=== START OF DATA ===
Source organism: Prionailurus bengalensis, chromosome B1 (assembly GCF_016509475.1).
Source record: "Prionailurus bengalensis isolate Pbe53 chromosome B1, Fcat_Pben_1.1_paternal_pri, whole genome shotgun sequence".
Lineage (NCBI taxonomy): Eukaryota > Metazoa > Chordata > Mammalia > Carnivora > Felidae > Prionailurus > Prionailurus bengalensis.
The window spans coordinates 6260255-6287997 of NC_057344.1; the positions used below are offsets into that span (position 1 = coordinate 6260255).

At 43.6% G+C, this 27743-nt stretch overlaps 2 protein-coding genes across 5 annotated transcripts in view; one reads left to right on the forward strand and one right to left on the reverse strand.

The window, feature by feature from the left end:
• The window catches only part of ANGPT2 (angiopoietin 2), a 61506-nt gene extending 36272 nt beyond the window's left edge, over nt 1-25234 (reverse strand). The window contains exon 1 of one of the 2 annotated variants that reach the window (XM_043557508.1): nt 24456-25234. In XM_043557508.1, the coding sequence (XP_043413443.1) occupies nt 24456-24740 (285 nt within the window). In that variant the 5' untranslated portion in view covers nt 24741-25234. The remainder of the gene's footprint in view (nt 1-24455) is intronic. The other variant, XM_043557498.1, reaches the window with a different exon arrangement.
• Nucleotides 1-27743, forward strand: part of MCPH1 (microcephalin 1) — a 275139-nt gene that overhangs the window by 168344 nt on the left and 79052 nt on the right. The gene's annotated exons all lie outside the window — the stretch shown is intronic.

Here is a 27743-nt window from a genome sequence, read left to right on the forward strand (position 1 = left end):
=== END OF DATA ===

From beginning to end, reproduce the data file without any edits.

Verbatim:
Source organism: Prionailurus bengalensis, chromosome B1 (assembly GCF_016509475.1).
Source record: "Prionailurus bengalensis isolate Pbe53 chromosome B1, Fcat_Pben_1.1_paternal_pri, whole genome shotgun sequence".
Lineage (NCBI taxonomy): Eukaryota > Metazoa > Chordata > Mammalia > Carnivora > Felidae > Prionailurus > Prionailurus bengalensis.
The window spans coordinates 6260255-6287997 of NC_057344.1; the positions used below are offsets into that span (position 1 = coordinate 6260255).

At 43.6% G+C, this 27743-nt stretch overlaps 2 protein-coding genes across 5 annotated transcripts in view; one reads left to right on the forward strand and one right to left on the reverse strand.

The window, feature by feature from the left end:
• The window catches only part of ANGPT2 (angiopoietin 2), a 61506-nt gene extending 36272 nt beyond the window's left edge, over nt 1-25234 (reverse strand). The window contains exon 1 of one of the 2 annotated variants that reach the window (XM_043557508.1): nt 24456-25234. In XM_043557508.1, the coding sequence (XP_043413443.1) occupies nt 24456-24740 (285 nt within the window). In that variant the 5' untranslated portion in view covers nt 24741-25234. The remainder of the gene's footprint in view (nt 1-24455) is intronic. The other variant, XM_043557498.1, reaches the window with a different exon arrangement.
• Nucleotides 1-27743, forward strand: part of MCPH1 (microcephalin 1) — a 275139-nt gene that overhangs the window by 168344 nt on the left and 79052 nt on the right. The gene's annotated exons all lie outside the window — the stretch shown is intronic.

Here is a 27743-nt window from a genome sequence, read left to right on the forward strand (position 1 = left end):